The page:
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Park Blocks Parking
Park Blocks Parking
Park Blocks Parking
Park Blocks Parking
Park Blocks Parking
Park Blocks Parking
Park Blocks Parking
Park Blocks Parking
Park Blocks Parking
Park Blocks Parking
Park Blocks Parking
Park Blocks Parking
Park Blocks Parking
Park Blocks Parking
Park Blocks Parking
Park Blocks Parking
Park Blocks Parking
Park Blocks Parking
Park Blocks Parking
Park Blocks Parking
Park Blocks Parking
Park Blocks Parking
Park Blocks Parking
Park Blocks Parking
Park Blocks Parking
Park Blocks Parking
Park Blocks Parking
Park Blocks Parking
Park Blocks Parking
Park Blocks Parking
Park Blocks Parking
Park Blocks Parking
Park Blocks Parking
Park Blocks Parking
Park Blocks Parking
Park Blocks Parking
Park Blocks Parking
Park Blocks Parking
Park Blocks Parking
Park Blocks Parking
Park Blocks Parking
Park Blocks Parking
Park Blocks Parking
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Park Blocks Parking

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Portland Downtown Neighborhood Association - analysis of parking in South Park Blocks

Portland Downtown Neighborhood Association - analysis of parking in South Park Blocks

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  • 1. SOUTH PARK BLOCKS Concerns about Parking Expansion Portland Downtown Neighborhood Association, Daniel Friedman, 5-9-2008
  • 2. Resolution Portland Downtown Neighborhood Association RESOLVED: The Portland Downtown Neighborhood Association favors removal of all parking spaces on the inner perimeter of the South Park Blocks upon the completion of the TriMet Transit Mall. Passed by Unanimous Vote of the PDNA Board, April 21, 2008
  • 3. Concerns Citizen Involvement and Stakeholder Consultation Decision-Making Process Impact on Park Activity and Uses Impact on Public Safety Impact on Pedestrian Safety Aesthetic Impact Compatibility with Existing Planning and Policy Directives
  • 4. Citizen Involvement and Stakeholder Consultation PDOT sent letters to property-owners along the blocks affected, soliciting comments. Only one reply was received. Aside from letters to property owners, no public announcements were made and no citizen input was solicited.
  • 5. Citizen Involvement and Stakeholder Consultation Non-owner residents of the Park Blocks were neither informed nor consulted. Civic groups concerned with parkland, trees, and public spaces were neither informed or consulted. Pedestrian and cycling groups were neither informed nor consulted. The Portland Historical Landmarks Commission was neither informed nor consulted.
  • 6. Citizen Involvement and Stakeholder Consultation The Downtown Neighborhood Association was neither informed nor consulted. Aside from owners of adjacent properties, the only stakeholder contacted was Portland Parks & Recreation. PP&R endorsed temporary use of the added spaces but opposed continued use after completion of Transit Mall construction.
  • 7. Decision-Making Process ! ! PDOT excluded all discussion of aesthetic impact from it’s deliberations about whether to extend parking to the inner perimeter of the South Park Blocks. ! ! [SOURCE: Ellis McCoy, Parking Operations Manager, Portland, at DNA Land Use & Transportation Committee Meeting, 4/9/2007]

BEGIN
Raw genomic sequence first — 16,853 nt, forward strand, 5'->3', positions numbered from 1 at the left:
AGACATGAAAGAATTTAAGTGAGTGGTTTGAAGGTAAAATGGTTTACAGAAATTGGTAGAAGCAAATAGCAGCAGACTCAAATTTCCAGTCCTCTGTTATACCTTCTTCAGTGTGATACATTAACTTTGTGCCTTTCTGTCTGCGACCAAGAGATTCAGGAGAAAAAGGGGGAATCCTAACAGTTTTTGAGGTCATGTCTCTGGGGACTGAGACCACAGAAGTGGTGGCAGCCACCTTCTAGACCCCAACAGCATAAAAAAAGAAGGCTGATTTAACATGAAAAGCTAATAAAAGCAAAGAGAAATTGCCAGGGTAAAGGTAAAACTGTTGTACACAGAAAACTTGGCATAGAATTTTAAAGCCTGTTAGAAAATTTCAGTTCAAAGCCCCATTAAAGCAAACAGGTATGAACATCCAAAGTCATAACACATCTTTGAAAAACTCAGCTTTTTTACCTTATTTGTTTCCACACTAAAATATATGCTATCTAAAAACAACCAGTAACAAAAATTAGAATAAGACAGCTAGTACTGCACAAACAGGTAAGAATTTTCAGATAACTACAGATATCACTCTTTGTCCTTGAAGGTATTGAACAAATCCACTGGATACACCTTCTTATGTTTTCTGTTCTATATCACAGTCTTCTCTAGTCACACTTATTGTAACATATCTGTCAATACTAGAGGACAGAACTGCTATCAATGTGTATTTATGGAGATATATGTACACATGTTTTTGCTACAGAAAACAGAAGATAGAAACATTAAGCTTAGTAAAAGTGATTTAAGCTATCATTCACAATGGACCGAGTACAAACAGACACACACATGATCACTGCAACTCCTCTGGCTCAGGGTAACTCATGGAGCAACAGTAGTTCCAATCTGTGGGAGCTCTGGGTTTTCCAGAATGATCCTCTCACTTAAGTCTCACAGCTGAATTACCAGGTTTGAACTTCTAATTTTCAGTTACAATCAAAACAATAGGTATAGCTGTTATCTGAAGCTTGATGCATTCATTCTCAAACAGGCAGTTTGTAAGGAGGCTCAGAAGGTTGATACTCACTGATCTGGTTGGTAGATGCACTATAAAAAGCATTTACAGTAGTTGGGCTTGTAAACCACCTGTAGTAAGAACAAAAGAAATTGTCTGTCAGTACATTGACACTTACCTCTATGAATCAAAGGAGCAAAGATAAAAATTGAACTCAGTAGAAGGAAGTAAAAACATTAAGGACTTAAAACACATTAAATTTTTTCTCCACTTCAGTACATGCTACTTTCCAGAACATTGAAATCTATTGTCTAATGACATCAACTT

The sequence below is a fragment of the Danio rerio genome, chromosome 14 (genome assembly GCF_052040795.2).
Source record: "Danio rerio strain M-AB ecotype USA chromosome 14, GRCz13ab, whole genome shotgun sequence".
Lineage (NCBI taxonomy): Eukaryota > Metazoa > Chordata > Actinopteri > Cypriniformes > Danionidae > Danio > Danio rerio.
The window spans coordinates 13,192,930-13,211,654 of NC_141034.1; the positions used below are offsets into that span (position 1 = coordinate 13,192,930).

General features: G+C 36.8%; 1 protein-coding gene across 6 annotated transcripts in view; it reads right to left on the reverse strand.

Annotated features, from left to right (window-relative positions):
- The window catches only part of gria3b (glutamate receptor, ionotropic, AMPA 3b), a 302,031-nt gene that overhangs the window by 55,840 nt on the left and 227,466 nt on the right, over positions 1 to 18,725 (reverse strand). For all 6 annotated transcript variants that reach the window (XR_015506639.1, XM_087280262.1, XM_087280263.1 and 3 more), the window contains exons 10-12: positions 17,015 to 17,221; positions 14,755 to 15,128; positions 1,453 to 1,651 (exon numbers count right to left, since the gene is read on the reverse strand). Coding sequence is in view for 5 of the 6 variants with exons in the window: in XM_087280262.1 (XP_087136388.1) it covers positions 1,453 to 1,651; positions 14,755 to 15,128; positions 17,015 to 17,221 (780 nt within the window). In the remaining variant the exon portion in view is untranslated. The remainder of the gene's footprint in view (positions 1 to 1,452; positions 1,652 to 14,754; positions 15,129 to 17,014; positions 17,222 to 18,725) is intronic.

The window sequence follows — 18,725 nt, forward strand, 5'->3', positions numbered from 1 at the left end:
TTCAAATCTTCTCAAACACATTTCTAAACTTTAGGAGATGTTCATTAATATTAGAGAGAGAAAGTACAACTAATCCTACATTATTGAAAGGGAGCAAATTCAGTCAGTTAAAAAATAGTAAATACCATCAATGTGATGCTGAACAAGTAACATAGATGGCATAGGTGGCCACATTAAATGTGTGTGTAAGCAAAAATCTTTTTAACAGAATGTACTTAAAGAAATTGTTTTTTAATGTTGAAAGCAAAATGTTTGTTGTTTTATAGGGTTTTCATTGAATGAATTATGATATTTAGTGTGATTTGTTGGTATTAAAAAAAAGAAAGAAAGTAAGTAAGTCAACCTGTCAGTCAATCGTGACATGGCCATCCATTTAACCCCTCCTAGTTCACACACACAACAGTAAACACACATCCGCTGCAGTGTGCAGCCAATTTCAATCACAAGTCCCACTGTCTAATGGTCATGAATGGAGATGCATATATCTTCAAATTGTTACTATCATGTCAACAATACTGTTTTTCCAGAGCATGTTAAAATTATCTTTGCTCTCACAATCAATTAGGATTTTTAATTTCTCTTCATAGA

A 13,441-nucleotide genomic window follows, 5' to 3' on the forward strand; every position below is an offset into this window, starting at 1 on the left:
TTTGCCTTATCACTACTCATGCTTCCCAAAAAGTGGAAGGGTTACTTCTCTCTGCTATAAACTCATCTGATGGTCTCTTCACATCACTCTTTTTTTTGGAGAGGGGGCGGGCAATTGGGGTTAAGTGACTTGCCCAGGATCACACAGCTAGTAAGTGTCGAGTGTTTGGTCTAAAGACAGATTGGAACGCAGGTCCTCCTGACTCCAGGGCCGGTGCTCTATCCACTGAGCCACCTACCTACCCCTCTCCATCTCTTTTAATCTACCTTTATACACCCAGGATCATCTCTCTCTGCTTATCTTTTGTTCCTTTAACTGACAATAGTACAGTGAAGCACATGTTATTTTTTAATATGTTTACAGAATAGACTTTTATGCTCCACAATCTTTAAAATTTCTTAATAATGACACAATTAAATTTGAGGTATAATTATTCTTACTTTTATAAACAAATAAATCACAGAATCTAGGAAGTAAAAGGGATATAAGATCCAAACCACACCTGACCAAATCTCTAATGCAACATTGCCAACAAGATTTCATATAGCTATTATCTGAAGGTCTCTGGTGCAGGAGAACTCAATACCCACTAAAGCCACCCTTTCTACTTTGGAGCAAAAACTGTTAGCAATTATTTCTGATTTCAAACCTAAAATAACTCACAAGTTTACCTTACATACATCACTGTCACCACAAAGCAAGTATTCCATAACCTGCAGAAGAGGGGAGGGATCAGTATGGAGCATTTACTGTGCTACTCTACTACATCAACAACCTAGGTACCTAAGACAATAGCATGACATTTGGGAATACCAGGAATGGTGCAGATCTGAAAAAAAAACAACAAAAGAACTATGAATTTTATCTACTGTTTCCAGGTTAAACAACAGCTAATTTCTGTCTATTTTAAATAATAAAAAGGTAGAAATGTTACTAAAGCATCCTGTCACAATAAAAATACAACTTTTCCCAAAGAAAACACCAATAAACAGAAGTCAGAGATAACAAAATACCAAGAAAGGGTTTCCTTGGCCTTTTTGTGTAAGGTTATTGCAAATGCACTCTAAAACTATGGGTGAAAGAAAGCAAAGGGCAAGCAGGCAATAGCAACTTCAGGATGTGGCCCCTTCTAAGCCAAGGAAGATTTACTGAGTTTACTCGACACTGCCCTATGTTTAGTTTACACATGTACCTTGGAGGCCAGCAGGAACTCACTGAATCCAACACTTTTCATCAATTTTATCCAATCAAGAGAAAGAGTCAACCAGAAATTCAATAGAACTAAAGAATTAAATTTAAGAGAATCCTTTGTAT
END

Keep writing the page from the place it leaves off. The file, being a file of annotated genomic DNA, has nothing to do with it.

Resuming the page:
• 8. Decision-Making Process Original Decision to Remove Inner-Perimeter Parking 1980-1983 • Extensive interviews with stakeholders • Exhaustive planning process, including preparation of South Park Blocks Framework Master Plan by leading landscape architects [Zimmer Gunsul Frasca]. SPBFMP recommends removal of interior SPB parking spaces. • Public hearings on SPBFMP by Council • Formal vote on SPBFMP by Council [11/5/1980] • Public hearings on parking removal by Design Commission • Formal vote on parking removal by Design Commission [9/1983] If removal of parking required formal approval by Council and the Design Commission, what process should be required for restoration of parking?
  • 9. Impact on Public Safety Parking was removed in the early 1980s partly to deter crime and reduce public-nuisance activities by enhancing visibility. The intent was to “make the interior of the blocks safer by making them more visually open”. [SOURCE: Doug Macy, Walker-Macy, Design Team, South Park Blocks Renovation]
  • 10. Impact on Park Activity and Uses Door-opening along narrow sidewalk impedes pedestrian movement
  • 11. Impact on Park Activity and Uses Door-opening along narrow sidewalk impedes pedestrian movement
  • 12. Impact on Park Activity and Uses Door-opening along narrow sidewalk impedes pedestrian movement
  • 13. Impact on Pedestrian Safety Mid-block crossing is inherently dangerous. Both pedestrian and driver views are obstructed by autos and SUVs.
  • 14. Impact on Pedestrian Safety Inner-perimeter parking increases frequency of mid-block crossing Drivers cross once to purchase parking sticker
  • 15. Impact on Pedestrian Safety Inner-perimeter parking increases frequency of mid-block crossing • Drivers cross a second time to attach parking sticker to car window • Many cross a third time in order to proceed to destination
  • 16. Impact on Pedestrian Safety Driver-side door-opening creates hazard along sidewalk.
  • 17. Impact on Pedestrian Safety Inner-perimeter parking increases backing and maneuvering along sidewalk edges of park
  • 18. Impact on Pedestrian Safety Passenger-side door-opening creates hazard in right-of-way
  • 19. Impact on Pedestrian Safety Many children play in the Park Blocks, including toddlers from the St. James Lutheran Church Child Care Center. Backing, parking and door-opening reduce visibility, make crossing more hazardous, and increase risk for children playing near Park edges
  • 20. Aesthetic Impact Fence Effect: Passersby have difficulty seeing into Park
  • 21. Aesthetic Impact Fence Effect: Pedestrians on inner sidewalk have difficulty seeing out
  • 22. Aesthetic Impact Fence Effect: Bench sitters find that their view is greatly diminished
  • 23. Aesthetic Impact Parking enforcement signs add visual clutter to the park
  • 24. Aesthetic Impact Unsightly markings disrupt the visual unity of the park design